the use of LCC students

“A lot of LCC students
are commuters," Hill said.

< “For our students it is very
aggravating when it’s been
snowing and you see cars
that have snow on them for
three, four or five days and
you know they have not
moved and are in front of
the building you need to get
to "

This is the third year
LCC has proposed the
restriction of the reen lot.

The arkin e artment

executive assistant.

money to par




A proposal to restrict the green lot
section of K—lot for the use of Lexing-
ton Community College students was
presented by LCC's Student Govern-
ment Association to the Parking and
Transportation Services Committee

Both representatives of Lexington
Community College and the Residence
Hall Association attended the presenta—

icc students want own lot

with a K—lot sticker.

There are 750 parking spots available
in the area.

“The complaint was mainly of con—
venience and we’re trying to prove to
them that they already have the tiiost
convenient spot," Roth said.

Here are the facts:

VFrom the blue lot to LCC. it is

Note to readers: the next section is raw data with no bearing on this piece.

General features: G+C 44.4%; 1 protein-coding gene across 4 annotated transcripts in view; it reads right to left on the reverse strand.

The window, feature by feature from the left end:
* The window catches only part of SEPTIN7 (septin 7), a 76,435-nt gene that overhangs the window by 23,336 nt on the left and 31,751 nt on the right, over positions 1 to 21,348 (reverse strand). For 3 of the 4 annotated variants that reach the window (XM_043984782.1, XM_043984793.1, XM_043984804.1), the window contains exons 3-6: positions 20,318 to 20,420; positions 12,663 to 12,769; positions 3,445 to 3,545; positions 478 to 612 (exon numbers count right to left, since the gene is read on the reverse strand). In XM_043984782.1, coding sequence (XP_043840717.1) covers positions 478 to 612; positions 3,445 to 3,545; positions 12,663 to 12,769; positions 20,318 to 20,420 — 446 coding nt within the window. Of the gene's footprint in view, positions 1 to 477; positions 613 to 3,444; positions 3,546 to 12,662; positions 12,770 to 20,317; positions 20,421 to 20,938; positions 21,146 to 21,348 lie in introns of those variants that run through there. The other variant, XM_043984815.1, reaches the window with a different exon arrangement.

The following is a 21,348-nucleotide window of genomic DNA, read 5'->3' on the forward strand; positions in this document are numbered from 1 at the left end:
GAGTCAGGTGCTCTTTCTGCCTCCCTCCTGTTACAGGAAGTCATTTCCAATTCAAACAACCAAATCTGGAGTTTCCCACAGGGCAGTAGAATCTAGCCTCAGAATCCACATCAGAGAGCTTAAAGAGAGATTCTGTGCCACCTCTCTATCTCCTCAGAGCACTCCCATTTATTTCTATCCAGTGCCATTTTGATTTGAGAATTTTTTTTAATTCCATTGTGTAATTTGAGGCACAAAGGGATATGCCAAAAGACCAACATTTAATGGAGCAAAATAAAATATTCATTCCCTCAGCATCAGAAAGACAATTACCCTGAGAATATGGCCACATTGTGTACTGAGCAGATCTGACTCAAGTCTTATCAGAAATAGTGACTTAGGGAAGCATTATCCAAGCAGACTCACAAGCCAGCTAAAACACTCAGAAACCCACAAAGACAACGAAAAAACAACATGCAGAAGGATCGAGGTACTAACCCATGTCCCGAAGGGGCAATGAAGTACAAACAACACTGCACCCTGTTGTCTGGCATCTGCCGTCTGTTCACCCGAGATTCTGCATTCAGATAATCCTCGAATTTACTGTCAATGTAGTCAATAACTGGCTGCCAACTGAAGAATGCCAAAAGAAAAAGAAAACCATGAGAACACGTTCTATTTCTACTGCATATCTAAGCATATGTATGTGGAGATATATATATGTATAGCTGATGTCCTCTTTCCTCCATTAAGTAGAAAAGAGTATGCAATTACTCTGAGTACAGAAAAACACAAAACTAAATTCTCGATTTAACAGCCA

approximately a six-minute walk.

VBlue lot to the Kirwan/Blanding

complexes: Ill-15 minutes.


VGreen lot to LCC: one—
iniiiute walk.

VGreen lot to

Kirwan/Blanding: 7—8 minA


Roth sees safety as a main

Ifu'e allpay issue. “At night there isn't a
[be mmc- safety guard posted," .she
amount ofk “If the green lot was
money to par restricted for LCC students
m ”-79 K'IOt» then the green lot would be
then we should empty at night and our resi-
all bave dents would be forced to
the same pleirk furthefr bjck. A lllpt of
. n t em are a rm to wa out
oppmum’y' ' ' that far when it's dark.”
' Though safety is a main
Ahren Roth issue, Brandon Tosti, presi—
RHA ereaitive dent of RHA, also believes
murmur students should take advan—

tage of the free services pro-




approac ed R A ecause most of the

pee le that park in K-lot are residents.
hey wanted to know the opinions

of the residents, said Ahren Roth, RHA

Roth opposes the proposal.
“If we all ay the same amount of
{in K—lot then we should
all have the same opportunity to find
the most convenient spot,” she said.
The green lot is open to any person

vided, such as the CATS bus
and ROTC escorts.